Prayer focus: If possible (and healthy) fast today either from food or from some other thing and make your heart more available to God to speak to you.
Tuesday, September 28, 2010
A System Of Guilt
God speaks to Israel through the prophet Isaiah when she is surrounded by enemies and making every effort to appease them through diplomacy, gifts, treaties, and bribes, and says this to her:
“You went to Molech with olive oil
and increased your perfumes.
You sent your ambassadors far away;
you descended to the grave itself!
You were wearied by all your ways,
but you would not say, ‘It is hopeless.’
You found renewal of your strength,
and so you did not faint” (Isa. 57:9-10).
God calls Israel to repent by admitting her weariness and fainting. Instead, she looks for ways to use her personal assets to redeem herself. Jesus spoke to the people about rest and thirst. The Pharisees demanded that they obey a constantly growing weight of religious laws and traditions, and chastised them for staggering under the load. They led people in the exact opposite direction from where their salvation lay-in admitting their weariness and fainting. As long as they hoped in their self-sufficiency, they would not call out to God and receive forgiveness, healing, and restoration.
So many of our contemporary churches operate on this same system of guilt. When our people are crying out for communion and rest, we ask them to teach another Sunday school class. When they falter under the load, we admonish them with Scriptures on serving others. One wonders what would happen if all activity motivated by this type of guilt were to cease for six months. Much of organized Christianity would collapse even as the Pharisees saw happen to their own religious system. As Jesus talked about thirst and rest, he brought people to the reality of their own heart.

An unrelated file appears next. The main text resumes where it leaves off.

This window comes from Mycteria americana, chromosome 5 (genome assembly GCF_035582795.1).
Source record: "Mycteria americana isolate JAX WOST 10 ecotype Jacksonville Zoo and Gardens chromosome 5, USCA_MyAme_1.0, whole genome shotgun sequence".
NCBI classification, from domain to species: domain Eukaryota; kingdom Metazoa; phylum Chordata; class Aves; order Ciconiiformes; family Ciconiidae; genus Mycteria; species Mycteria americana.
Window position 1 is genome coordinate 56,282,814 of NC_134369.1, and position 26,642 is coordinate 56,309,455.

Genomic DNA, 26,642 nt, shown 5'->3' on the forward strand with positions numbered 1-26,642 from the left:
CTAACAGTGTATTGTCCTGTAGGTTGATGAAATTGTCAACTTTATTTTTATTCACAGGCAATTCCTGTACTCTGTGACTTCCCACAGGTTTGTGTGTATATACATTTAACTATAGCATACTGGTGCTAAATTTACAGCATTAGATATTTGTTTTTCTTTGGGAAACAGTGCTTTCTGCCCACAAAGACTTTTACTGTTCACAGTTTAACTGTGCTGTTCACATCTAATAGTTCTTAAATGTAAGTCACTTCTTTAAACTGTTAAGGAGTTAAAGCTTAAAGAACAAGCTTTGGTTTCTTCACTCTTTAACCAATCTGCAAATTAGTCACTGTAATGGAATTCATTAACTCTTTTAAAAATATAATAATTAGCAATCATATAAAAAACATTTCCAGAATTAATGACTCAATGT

(The Sacred Romance , 169 )
Revival: The Fire Falls
And to the angel of the church in Sardis write, “These things says He who has the seven Spirits of God and the seven stars: ‘I know your works, that you have a name that you are alive, but you are dead.'” –Revelation 3:1-2
For a long time I have believed that truth, to be understood, must be lived; that Bible doctrine is wholly ineffective until it has been digested and assimilated by the total life….
We must be willing to obey if we would know the true inner meaning of the teachings of Christ and the apostles. I believe this view prevailed in every revival that ever came to the church during her long history. Indeed a revived church may be distinguished from a dead one by the attitude of its members toward the truth. The dead church holds to the shell of truth without surrendering the will to it, while the church that wills to do God’s will is immediately blessed with a visitation of spiritual powers.
Theological facts are like the altar of Elijah on Carmel before the fire came, correct, properly laid out, but altogether cold. When the heart makes the ultimate surrender, the fire falls and true facts are transmuted into spiritual truth that transforms, enlightens, sanctifies. The church or the individual that is Bible taught without being Spirit taught (and there are many of them) has simply failed to see that truth lies deeper than the theological statement of it. That Incredible Christian, 92-94.
“Lord, send the fire today. Amen.”
Today’s “Insight for Leaders” is taken by permission from the book, Tozer on Christian Leadership, published by WingSpread Publishers